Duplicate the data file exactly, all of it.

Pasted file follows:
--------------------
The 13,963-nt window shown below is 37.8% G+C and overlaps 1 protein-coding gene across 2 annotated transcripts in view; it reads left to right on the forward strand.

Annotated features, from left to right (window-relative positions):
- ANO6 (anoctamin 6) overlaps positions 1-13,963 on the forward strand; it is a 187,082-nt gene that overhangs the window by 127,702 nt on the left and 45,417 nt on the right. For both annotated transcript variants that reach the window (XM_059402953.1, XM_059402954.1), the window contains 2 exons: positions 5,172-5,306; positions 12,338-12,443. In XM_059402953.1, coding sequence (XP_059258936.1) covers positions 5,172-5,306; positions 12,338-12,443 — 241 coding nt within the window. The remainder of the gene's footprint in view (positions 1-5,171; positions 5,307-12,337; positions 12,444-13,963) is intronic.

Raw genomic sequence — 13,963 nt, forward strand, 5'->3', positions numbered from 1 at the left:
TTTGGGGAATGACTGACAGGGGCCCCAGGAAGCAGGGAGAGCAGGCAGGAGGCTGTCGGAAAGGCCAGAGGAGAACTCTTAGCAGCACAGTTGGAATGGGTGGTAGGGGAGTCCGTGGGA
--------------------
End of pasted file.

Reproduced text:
The 13,963-nt window shown below is 37.8% G+C and overlaps 1 protein-coding gene across 2 annotated transcripts in view; it reads left to right on the forward strand.

Annotated features, from left to right (window-relative positions):
- ANO6 (anoctamin 6) overlaps positions 1-13,963 on the forward strand; it is a 187,082-nt gene that overhangs the window by 127,702 nt on the left and 45,417 nt on the right. For both annotated transcript variants that reach the window (XM_059402953.1, XM_059402954.1), the window contains 2 exons: positions 5,172-5,306; positions 12,338-12,443. In XM_059402953.1, coding sequence (XP_059258936.1) covers positions 5,172-5,306; positions 12,338-12,443 — 241 coding nt within the window. The remainder of the gene's footprint in view (positions 1-5,171; positions 5,307-12,337; positions 12,444-13,963) is intronic.

Raw genomic sequence — 13,963 nt, forward strand, 5'->3', positions numbered from 1 at the left:
TTTGGGGAATGACTGACAGGGGCCCCAGGAAGCAGGGAGAGCAGGCAGGAGGCTGTCGGAAAGGCCAGAGGAGAACTCTTAGCAGCACAGTTGGAATGGGTGGTAGGGGAGTCCGTGGGA